Over the last decade, almost entirely out of view, campaigns have modernized their techniques in such a way that nearly every member of the political press now lacks the specialized expertise to interpret what’s going on. Campaign professionals have developed a new conceptual framework for understanding what moves votes. It’s as if restaurant critics remained oblivious to a generation’s worth of new chefs’ tools and techniques and persisted in describing every dish that came out of the kitchen as either “grilled” or “broiled.”
Today I proffered a solution: journalists should work on campaigns.
We need working reporters who have spent time inside a field office and have the comfort with the street-level politics that an engaged activist would develop after a few months of regular volunteer shifts on a modern campaign.
Can Crowdsourcing Its Politics Help Big Labor Keep Its Influence?
Of all the unintended consequences of Citizens United, this may be the most remarkable: the AFL-CIO crowdsourcing its political program. I wrote from Wisconsin before the gubernatorial recall there about the Supreme Court decision had changed labor politics, by knocking down sixty-year old restraints on the ability of unions to communicate with voters. The AFL now runs programs through multiple channels, but can know work on mobilizing and persuading working-class voters regardless of whether they live in union households.
Today the AFL’s super-PAC Worker’s Voice will unveil a new platform it calls RePurpose. (Perhaps the finest stylist working in broadcast campaign ads, Jimmy Siegel, did the promotional video above. He was also responsible for the gorgeous spots in Eliot Spitzer’s 2006 campaign—evidence of the aesthetic risks one can take when running for reelection without serious opposition.) On the front end, RePurpose resembles a loyalty program, allowing Worker’s Voice supporters to accumulate points for basic activities, from one for for signing a petition to seven for knocking on a voter’s door as part of a canvass.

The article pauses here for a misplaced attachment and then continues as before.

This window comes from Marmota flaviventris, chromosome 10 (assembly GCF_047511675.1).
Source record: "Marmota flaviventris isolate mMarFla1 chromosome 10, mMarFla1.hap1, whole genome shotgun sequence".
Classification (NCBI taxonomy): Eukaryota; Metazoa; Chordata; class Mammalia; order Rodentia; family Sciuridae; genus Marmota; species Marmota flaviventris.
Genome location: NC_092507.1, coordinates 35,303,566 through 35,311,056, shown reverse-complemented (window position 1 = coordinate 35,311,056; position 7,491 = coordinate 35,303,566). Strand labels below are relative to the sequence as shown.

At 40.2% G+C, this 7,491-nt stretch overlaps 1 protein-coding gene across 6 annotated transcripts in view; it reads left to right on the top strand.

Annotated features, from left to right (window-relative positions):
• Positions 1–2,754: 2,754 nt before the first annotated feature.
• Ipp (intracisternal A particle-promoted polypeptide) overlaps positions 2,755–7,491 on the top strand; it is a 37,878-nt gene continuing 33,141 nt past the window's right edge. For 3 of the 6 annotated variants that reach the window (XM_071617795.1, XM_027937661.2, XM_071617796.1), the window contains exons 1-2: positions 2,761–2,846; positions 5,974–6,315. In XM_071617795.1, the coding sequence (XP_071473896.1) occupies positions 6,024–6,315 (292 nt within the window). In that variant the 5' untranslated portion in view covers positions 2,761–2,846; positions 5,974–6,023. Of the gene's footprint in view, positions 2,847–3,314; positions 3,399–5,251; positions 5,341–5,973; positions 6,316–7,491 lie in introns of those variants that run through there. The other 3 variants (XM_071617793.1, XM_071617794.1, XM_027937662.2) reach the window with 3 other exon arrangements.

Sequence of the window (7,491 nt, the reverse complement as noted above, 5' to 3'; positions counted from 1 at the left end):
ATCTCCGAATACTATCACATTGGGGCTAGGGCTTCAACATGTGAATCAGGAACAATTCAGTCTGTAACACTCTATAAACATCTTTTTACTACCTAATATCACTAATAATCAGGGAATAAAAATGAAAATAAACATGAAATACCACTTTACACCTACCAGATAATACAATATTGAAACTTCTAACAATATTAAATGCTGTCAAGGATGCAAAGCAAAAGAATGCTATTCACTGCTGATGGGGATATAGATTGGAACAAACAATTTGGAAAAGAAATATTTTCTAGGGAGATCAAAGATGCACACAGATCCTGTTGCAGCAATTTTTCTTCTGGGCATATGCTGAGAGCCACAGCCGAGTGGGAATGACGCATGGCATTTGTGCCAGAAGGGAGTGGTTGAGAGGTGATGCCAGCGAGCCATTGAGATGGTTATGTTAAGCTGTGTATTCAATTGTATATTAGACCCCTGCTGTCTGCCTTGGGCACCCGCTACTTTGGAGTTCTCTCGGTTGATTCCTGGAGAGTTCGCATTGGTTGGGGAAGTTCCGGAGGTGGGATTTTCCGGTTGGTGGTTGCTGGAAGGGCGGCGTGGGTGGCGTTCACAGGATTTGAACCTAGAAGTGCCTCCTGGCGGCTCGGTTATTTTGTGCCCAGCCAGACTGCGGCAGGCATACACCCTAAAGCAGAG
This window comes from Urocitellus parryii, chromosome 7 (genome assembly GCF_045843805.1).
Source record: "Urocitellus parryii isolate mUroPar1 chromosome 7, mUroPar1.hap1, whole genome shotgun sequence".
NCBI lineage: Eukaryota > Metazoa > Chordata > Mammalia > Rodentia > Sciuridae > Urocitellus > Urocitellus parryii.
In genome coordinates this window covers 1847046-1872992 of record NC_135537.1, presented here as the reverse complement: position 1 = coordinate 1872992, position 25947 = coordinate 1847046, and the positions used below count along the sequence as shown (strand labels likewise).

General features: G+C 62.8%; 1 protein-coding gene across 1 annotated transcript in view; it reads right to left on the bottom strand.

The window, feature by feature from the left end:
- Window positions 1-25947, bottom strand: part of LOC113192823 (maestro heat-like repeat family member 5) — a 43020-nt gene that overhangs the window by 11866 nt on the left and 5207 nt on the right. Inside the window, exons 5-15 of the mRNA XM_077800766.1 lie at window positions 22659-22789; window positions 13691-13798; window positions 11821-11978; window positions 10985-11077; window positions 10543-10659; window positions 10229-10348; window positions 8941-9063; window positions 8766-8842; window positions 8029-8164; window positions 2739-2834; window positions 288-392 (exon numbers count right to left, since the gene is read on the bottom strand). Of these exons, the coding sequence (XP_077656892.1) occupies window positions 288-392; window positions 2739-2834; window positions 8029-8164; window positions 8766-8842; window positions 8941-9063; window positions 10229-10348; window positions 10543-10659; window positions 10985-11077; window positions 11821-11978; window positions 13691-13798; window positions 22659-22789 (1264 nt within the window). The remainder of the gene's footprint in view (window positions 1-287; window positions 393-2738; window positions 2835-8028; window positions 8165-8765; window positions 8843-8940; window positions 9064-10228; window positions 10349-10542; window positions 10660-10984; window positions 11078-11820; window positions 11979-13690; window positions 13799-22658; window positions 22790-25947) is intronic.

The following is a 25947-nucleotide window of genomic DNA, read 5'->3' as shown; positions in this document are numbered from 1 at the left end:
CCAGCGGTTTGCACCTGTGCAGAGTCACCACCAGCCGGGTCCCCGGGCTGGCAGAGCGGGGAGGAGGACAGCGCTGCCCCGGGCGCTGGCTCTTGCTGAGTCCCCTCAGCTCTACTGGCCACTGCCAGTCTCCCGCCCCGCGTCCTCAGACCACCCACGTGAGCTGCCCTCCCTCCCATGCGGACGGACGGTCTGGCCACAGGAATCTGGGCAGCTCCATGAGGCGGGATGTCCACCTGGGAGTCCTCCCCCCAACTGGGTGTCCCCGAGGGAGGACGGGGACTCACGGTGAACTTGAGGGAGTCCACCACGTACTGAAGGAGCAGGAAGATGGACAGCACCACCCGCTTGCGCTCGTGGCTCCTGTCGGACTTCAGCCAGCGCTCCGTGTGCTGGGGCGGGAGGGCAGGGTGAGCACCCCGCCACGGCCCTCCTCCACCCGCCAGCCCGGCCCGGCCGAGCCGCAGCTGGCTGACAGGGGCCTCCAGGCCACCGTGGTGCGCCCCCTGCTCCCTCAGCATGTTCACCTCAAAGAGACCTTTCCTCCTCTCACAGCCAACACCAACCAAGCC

Where RePurpose really deviates from usual practice, though, is that it allows supporters to effectively cash in their points to sponsor particular Worker’s Voice activities—choosing which states and candidates they want to back and the method or mode of contact. “Different items cost different amounts, depending on a few different factors, such as the amount of staff time needed to create or change something (such as a phonebank script or a canvass turf) or the actual cost of the item (such as an online ad or direct mail piece),” according to an explainer.
As I wrote about other Worker’s Voice efforts in June, the platform keeps labor active as a broker of others’ activities: supporters can spend their points only on candidates endorsed by the AFL or its affiliates.
What Would Mitt Romney the Management Consultant Think About the Way Mitt Romney Hires Political Consultants?
Ben Wallace-Wells has already written magisterially about the role Mitt Romney played in inventing the practice of management consulting, and his contribution to the relatively modern ambition of rending the corporation “perfect, to strip of its inefficiencies until it might function as a perfectly frictionless economic unit,” as Wallace-Wells memorably put it in New York. Since Romney joined Bain a generation ago, the consultant has come to represent at once two different (and ultimately incompatible) styles of fixer. There is the scientist of business, capable of dispassionate measurement and objective decision-making. Then there is the magical stranger who can be invited into any corporate mess and sort it out.